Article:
write:Injury produced by exposure to gaseous mixtures may be more severe than the sum of the injury caused by exposure to individual pollutants (a synergistic response). Antagonistic res

and amount of injury caused by pollutants when exposed singly. Plant exposures to mixtures of SO2+O3 and SO2+NO2 have reportedly decreased injury thresholds. Injury produced by exposure to gaseous mixtures may be more severe than the sum of the injury caused by exposure to individual pollutants (a synergistic response). Antagonistic responses are generally observed when injury caused by pollutants applied singly is severe; in these cases
the effect of mixtures is to reduce the severity of injury. Visible symptoms produced by gaseous mixtures are usually characteristic of a single pollutant. 6.1.2 Economic Losses Numerous cases of significant pollutant-caused plant injury were reported in the 20th century. Excluding the photochemical oxidant problem in southern California and some areas of the northeast
most reports of air pollution-induced plant injury have been associated with point sources. With the exception of primary metal smelters
economic losses associated with point sources have often been insignificant. Many offending point sources in the U.S. have since been controlled. Nevertheless
because of photochemical oxidants such as O3 and PAN
significant air pollution injury to vegetation is still widespread; associated economic losses
are often undetermined. Scientists generally agree that O3 causes 90% or more of the air pollution injury to crops in the U.S. This recognition has led to the establishment of a National Crop Loss Assessment Network (NCLAN). From summaries of O3 monitoring data; determination of the O3 sensitivity of major crop plants such as corn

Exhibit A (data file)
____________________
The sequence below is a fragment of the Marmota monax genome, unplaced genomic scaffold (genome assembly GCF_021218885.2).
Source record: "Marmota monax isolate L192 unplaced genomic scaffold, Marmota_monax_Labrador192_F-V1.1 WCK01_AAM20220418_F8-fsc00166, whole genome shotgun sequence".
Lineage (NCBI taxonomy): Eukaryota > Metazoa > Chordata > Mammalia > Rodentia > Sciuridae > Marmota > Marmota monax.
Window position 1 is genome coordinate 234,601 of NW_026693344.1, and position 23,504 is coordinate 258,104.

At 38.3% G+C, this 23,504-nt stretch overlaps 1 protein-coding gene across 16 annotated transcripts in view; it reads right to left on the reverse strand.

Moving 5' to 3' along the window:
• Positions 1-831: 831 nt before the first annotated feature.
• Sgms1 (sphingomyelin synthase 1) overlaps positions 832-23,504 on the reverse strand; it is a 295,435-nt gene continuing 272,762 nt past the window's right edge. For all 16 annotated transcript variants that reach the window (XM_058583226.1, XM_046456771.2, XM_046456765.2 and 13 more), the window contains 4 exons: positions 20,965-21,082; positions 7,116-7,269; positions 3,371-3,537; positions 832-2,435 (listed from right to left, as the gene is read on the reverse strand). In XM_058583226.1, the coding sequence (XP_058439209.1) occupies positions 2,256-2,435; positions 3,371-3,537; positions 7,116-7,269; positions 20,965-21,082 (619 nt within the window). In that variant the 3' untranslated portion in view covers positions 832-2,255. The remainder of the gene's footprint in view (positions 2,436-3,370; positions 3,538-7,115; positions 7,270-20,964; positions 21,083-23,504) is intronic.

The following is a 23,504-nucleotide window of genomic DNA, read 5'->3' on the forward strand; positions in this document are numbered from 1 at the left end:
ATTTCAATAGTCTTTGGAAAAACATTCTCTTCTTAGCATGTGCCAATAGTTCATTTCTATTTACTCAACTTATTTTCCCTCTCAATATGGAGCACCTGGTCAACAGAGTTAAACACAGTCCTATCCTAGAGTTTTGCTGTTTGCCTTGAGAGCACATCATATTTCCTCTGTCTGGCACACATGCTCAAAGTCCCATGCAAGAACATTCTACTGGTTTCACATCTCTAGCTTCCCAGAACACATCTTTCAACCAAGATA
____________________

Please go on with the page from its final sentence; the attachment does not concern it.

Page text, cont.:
soy beans
and barley; and economic data
NCLAN-participating scientists have modeled the economic impact of O3 on U.S. agriculture. They have estimated that a 25% reduction in ambient tropospheric O3 would result in a $1.71 billion annual increase in agricultural production; a 40% reduction would result in a $2.52 billion annual increase. Quantification of economic loss is a difficult task. It requires surveys of suspected air pollution injury
confirmation of the causal factor
and estimation of the dollar costs. Loss estimates may be confounded by a number of factors. For example
presence of visible injury on plants may not be translatable into economic loss. In many cases
plants with severe foliar injury may quickly recover
replacing injured leaves with younger healthy ones with no apparent lasting effects. In other instances
even a slight amount of injury can decrease the marketability of a crop. To deal with this reality
plant scientists use the concept of plant damage rather than plant injury when it relates to potential economic losses. It is implicit in the damage concept that economic losses have resulted. Plant injury does not have this connotation. It is reasonable to expect that when a phytotoxic pollution problem continues for a period of time
economic losses will decline
as no grower can sustain such losses indefinitely. He or she may discontinue agricultural production altogether or utilize pollution-resistant varieties or other pollutant-tolerant crops. Air quality 204


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